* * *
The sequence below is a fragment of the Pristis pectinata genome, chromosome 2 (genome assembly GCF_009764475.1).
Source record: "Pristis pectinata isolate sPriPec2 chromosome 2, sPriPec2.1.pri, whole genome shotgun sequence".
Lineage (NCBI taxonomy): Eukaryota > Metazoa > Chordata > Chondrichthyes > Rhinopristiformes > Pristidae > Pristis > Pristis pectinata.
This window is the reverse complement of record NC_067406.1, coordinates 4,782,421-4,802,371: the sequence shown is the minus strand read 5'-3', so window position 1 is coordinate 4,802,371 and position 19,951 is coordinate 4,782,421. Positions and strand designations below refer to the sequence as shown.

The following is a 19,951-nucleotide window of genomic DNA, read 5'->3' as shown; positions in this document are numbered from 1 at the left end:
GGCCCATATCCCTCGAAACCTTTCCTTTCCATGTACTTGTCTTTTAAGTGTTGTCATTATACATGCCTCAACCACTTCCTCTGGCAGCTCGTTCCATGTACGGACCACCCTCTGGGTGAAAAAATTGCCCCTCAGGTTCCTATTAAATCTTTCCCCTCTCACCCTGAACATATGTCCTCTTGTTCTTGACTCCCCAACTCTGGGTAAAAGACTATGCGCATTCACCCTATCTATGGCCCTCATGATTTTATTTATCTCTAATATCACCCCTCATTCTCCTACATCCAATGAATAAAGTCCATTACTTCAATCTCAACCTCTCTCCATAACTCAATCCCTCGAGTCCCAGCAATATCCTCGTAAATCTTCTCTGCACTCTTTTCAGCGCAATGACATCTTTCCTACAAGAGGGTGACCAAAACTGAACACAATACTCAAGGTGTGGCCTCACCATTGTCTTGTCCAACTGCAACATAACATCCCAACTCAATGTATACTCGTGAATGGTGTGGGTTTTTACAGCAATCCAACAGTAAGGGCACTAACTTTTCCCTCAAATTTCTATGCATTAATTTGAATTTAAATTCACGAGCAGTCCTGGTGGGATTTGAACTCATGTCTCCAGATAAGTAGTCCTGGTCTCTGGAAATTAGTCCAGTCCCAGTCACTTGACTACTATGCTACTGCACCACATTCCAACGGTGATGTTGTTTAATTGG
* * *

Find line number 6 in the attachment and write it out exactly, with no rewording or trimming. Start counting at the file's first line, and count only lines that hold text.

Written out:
GGCCCATATCCCTCGAAACCTTTCCTTTCCATGTACTTGTCTTTTAAGTGTTGTCATTATACATGCCTCAACCACTTCCTCTGGCAGCTCGTTCCATGTACGGACCACCCTCTGGGTGAAAAAATTGCCCCTCAGGTTCCTATTAAATCTTTCCCCTCTCACCCTGAACATATGTCCTCTTGTTCTTGACTCCCCAACTCTGGGTAAAAGACTATGCGCATTCACCCTATCTATGGCCCTCATGATTTTATTTATCTCTAATATCACCCCTCATTCTCCTACATCCAATGAATAAAGTCCATTACTTCAATCTCAACCTCTCTCCATAACTCAATCCCTCGAGTCCCAGCAATATCCTCGTAAATCTTCTCTGCACTCTTTTCAGCGCAATGACATCTTTCCTACAAGAGGGTGACCAAAACTGAACACAATACTCAAGGTGTGGCCTCACCATTGTCTTGTCCAACTGCAACATAACATCCCAACTCAATGTATACTCGTGAATGGTGTGGGTTTTTACAGCAATCCAACAGTAAGGGCACTAACTTTTCCCTCAAATTTCTATGCATTAATTTGAATTTAAATTCACGAGCAGTCCTGGTGGGATTTGAACTCATGTCTCCAGATAAGTAGTCCTGGTCTCTGGAAATTAGTCCAGTCCCAGTCACTTGACTACTATGCTACTGCACCACATTCCAACGGTGATGTTGTTTAATTGG